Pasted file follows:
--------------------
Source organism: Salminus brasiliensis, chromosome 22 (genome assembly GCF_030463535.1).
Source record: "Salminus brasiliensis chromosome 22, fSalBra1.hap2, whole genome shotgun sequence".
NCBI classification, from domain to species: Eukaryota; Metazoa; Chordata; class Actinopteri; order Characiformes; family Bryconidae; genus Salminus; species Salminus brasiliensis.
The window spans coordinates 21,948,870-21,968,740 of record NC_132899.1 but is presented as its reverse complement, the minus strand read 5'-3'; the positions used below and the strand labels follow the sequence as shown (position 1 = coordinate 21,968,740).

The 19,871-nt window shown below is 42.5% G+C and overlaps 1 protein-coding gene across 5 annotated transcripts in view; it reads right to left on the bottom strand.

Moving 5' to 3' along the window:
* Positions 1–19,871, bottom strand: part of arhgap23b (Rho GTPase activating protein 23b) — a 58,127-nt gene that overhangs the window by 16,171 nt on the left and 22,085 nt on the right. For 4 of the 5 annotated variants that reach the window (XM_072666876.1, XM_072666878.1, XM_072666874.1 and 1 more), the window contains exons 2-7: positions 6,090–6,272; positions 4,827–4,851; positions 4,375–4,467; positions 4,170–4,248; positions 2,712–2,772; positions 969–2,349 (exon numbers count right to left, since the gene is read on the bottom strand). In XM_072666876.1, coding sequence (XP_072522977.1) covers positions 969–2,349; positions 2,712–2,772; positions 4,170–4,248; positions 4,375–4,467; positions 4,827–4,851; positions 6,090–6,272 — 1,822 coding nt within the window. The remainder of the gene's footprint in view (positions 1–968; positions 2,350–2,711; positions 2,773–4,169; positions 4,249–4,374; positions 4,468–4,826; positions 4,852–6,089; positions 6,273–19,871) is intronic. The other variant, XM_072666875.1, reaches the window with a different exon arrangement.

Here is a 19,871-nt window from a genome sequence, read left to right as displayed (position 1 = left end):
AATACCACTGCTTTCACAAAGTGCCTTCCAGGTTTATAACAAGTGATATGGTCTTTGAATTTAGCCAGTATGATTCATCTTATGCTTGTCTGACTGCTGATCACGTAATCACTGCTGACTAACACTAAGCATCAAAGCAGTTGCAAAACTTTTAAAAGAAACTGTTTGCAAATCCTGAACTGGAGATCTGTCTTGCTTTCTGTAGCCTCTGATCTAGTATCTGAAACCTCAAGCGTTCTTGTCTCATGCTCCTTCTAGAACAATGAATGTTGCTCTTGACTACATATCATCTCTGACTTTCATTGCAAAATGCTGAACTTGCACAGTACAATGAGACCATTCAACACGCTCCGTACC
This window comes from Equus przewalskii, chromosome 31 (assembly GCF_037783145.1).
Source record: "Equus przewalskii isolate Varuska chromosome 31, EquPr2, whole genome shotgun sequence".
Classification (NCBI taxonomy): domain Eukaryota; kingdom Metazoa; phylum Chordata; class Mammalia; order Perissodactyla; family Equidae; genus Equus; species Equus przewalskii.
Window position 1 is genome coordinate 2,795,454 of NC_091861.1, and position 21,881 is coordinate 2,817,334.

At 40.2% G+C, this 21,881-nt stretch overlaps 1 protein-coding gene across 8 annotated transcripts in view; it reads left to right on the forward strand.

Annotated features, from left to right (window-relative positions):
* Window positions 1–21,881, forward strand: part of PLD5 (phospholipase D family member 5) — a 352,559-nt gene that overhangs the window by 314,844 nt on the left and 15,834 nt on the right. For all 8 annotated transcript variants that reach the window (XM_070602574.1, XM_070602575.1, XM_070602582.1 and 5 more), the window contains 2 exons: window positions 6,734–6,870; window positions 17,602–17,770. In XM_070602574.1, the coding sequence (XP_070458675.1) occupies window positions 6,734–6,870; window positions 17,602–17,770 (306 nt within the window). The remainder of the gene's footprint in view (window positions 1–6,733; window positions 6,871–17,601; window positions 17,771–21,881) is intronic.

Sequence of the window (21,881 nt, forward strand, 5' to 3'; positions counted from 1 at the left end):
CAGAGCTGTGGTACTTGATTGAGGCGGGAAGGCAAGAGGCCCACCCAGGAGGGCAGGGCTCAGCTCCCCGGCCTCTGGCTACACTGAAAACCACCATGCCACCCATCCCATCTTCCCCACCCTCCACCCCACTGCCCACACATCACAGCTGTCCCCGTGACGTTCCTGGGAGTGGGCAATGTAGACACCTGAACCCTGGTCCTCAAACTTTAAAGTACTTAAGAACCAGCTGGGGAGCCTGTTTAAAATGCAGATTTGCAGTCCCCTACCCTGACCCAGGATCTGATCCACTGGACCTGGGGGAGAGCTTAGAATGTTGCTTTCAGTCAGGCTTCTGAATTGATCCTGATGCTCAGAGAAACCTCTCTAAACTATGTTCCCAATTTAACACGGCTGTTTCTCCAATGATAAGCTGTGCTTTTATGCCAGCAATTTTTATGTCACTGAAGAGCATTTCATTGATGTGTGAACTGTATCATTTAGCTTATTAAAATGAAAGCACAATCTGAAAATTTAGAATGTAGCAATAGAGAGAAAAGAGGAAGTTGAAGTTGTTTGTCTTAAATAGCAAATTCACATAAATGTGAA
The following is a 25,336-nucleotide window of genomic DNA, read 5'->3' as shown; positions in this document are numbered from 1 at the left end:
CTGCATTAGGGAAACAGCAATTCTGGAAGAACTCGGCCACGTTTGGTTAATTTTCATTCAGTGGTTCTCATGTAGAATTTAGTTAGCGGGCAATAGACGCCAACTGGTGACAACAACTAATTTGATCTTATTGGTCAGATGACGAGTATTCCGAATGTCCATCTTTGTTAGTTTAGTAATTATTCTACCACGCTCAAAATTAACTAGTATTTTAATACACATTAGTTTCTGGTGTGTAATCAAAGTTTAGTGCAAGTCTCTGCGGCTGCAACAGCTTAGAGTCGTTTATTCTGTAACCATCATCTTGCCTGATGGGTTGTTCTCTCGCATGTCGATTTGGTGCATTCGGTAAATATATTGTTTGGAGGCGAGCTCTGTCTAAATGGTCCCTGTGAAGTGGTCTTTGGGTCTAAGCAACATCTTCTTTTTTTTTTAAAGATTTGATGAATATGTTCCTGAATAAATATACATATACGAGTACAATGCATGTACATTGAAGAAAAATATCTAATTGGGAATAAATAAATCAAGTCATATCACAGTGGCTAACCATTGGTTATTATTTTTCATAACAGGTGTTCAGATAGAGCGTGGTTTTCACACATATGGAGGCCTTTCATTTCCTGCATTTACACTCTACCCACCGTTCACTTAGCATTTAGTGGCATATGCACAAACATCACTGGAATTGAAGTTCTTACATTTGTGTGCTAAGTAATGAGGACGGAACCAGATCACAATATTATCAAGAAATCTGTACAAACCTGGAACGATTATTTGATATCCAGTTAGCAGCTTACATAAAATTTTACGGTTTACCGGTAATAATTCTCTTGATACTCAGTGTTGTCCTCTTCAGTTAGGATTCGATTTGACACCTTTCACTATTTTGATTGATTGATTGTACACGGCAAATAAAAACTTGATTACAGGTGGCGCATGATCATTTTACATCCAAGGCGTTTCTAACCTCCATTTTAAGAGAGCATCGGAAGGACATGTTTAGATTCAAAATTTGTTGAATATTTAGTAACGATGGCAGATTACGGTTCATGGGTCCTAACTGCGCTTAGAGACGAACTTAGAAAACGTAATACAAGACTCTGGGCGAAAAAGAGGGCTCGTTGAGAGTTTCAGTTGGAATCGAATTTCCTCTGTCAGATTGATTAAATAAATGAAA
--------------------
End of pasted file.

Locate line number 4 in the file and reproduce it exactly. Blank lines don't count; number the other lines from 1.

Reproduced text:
The window spans coordinates 21,948,870-21,968,740 of record NC_132899.1 but is presented as its reverse complement, the minus strand read 5'-3'; the positions used below and the strand labels follow the sequence as shown (position 1 = coordinate 21,968,740).